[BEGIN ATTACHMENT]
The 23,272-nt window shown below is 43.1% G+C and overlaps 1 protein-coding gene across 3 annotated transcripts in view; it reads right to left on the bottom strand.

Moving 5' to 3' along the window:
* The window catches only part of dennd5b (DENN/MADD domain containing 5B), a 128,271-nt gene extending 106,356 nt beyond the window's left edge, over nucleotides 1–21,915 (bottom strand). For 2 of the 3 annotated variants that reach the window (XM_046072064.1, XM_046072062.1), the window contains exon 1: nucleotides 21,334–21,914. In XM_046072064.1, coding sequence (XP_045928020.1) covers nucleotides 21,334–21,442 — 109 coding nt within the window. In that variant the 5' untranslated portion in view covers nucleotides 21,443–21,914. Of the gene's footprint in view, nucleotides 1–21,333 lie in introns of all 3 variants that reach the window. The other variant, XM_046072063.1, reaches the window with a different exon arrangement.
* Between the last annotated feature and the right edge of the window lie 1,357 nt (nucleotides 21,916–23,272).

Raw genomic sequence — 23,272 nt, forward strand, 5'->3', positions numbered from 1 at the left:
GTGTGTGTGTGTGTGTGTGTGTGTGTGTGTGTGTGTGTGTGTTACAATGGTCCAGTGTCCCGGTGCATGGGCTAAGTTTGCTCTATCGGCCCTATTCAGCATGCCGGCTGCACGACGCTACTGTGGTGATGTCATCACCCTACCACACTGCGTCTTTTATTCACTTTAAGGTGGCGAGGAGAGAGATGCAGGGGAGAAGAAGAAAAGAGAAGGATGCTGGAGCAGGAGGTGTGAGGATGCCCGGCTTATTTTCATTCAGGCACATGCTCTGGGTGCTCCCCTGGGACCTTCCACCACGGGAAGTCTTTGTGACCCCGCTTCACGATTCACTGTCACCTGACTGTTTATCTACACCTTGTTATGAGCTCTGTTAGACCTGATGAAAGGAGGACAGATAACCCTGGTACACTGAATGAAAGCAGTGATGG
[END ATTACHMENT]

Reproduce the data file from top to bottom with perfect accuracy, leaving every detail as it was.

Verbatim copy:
The 23,272-nt window shown below is 43.1% G+C and overlaps 1 protein-coding gene across 3 annotated transcripts in view; it reads right to left on the bottom strand.

Moving 5' to 3' along the window:
* The window catches only part of dennd5b (DENN/MADD domain containing 5B), a 128,271-nt gene extending 106,356 nt beyond the window's left edge, over nucleotides 1–21,915 (bottom strand). For 2 of the 3 annotated variants that reach the window (XM_046072064.1, XM_046072062.1), the window contains exon 1: nucleotides 21,334–21,914. In XM_046072064.1, coding sequence (XP_045928020.1) covers nucleotides 21,334–21,442 — 109 coding nt within the window. In that variant the 5' untranslated portion in view covers nucleotides 21,443–21,914. Of the gene's footprint in view, nucleotides 1–21,333 lie in introns of all 3 variants that reach the window. The other variant, XM_046072063.1, reaches the window with a different exon arrangement.
* Between the last annotated feature and the right edge of the window lie 1,357 nt (nucleotides 21,916–23,272).

Raw genomic sequence — 23,272 nt, forward strand, 5'->3', positions numbered from 1 at the left:
GTGTGTGTGTGTGTGTGTGTGTGTGTGTGTGTGTGTGTGTGTTACAATGGTCCAGTGTCCCGGTGCATGGGCTAAGTTTGCTCTATCGGCCCTATTCAGCATGCCGGCTGCACGACGCTACTGTGGTGATGTCATCACCCTACCACACTGCGTCTTTTATTCACTTTAAGGTGGCGAGGAGAGAGATGCAGGGGAGAAGAAGAAAAGAGAAGGATGCTGGAGCAGGAGGTGTGAGGATGCCCGGCTTATTTTCATTCAGGCACATGCTCTGGGTGCTCCCCTGGGACCTTCCACCACGGGAAGTCTTTGTGACCCCGCTTCACGATTCACTGTCACCTGACTGTTTATCTACACCTTGTTATGAGCTCTGTTAGACCTGATGAAAGGAGGACAGATAACCCTGGTACACTGAATGAAAGCAGTGATGG